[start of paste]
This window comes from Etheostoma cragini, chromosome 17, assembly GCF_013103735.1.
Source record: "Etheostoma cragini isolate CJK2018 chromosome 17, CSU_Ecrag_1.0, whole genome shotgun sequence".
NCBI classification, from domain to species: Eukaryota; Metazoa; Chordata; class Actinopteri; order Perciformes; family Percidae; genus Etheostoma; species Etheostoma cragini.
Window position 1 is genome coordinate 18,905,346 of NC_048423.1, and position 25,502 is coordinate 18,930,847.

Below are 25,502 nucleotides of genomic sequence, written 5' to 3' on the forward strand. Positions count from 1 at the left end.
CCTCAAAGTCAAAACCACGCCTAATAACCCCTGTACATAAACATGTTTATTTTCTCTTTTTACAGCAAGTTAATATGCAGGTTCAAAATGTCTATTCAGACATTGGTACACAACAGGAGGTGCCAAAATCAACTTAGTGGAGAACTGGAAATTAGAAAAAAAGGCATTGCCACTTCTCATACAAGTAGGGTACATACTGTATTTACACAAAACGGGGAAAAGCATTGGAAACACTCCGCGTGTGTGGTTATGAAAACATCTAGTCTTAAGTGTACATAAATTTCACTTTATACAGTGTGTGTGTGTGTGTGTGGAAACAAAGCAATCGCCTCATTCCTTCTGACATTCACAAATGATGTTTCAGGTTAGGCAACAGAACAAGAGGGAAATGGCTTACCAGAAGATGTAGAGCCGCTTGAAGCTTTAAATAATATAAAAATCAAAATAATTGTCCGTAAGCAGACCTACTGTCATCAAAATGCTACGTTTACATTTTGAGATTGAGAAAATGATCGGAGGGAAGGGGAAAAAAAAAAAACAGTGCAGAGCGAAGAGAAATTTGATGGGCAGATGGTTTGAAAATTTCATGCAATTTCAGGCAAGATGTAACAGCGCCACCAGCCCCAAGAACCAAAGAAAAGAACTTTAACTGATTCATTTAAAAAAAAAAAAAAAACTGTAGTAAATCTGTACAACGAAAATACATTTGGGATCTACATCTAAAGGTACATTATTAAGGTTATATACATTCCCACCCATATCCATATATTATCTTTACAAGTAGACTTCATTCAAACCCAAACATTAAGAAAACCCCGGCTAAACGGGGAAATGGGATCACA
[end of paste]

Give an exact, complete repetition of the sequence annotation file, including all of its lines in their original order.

This window comes from Etheostoma cragini, chromosome 17, assembly GCF_013103735.1.
Source record: "Etheostoma cragini isolate CJK2018 chromosome 17, CSU_Ecrag_1.0, whole genome shotgun sequence".
NCBI classification, from domain to species: Eukaryota; Metazoa; Chordata; class Actinopteri; order Perciformes; family Percidae; genus Etheostoma; species Etheostoma cragini.
Window position 1 is genome coordinate 18,905,346 of NC_048423.1, and position 25,502 is coordinate 18,930,847.

Below are 25,502 nucleotides of genomic sequence, written 5' to 3' on the forward strand. Positions count from 1 at the left end.
CCTCAAAGTCAAAACCACGCCTAATAACCCCTGTACATAAACATGTTTATTTTCTCTTTTTACAGCAAGTTAATATGCAGGTTCAAAATGTCTATTCAGACATTGGTACACAACAGGAGGTGCCAAAATCAACTTAGTGGAGAACTGGAAATTAGAAAAAAAGGCATTGCCACTTCTCATACAAGTAGGGTACATACTGTATTTACACAAAACGGGGAAAAGCATTGGAAACACTCCGCGTGTGTGGTTATGAAAACATCTAGTCTTAAGTGTACATAAATTTCACTTTATACAGTGTGTGTGTGTGTGTGTGGAAACAAAGCAATCGCCTCATTCCTTCTGACATTCACAAATGATGTTTCAGGTTAGGCAACAGAACAAGAGGGAAATGGCTTACCAGAAGATGTAGAGCCGCTTGAAGCTTTAAATAATATAAAAATCAAAATAATTGTCCGTAAGCAGACCTACTGTCATCAAAATGCTACGTTTACATTTTGAGATTGAGAAAATGATCGGAGGGAAGGGGAAAAAAAAAAAACAGTGCAGAGCGAAGAGAAATTTGATGGGCAGATGGTTTGAAAATTTCATGCAATTTCAGGCAAGATGTAACAGCGCCACCAGCCCCAAGAACCAAAGAAAAGAACTTTAACTGATTCATTTAAAAAAAAAAAAAAAACTGTAGTAAATCTGTACAACGAAAATACATTTGGGATCTACATCTAAAGGTACATTATTAAGGTTATATACATTCCCACCCATATCCATATATTATCTTTACAAGTAGACTTCATTCAAACCCAAACATTAAGAAAACCCCGGCTAAACGGGGAAATGGGATCACA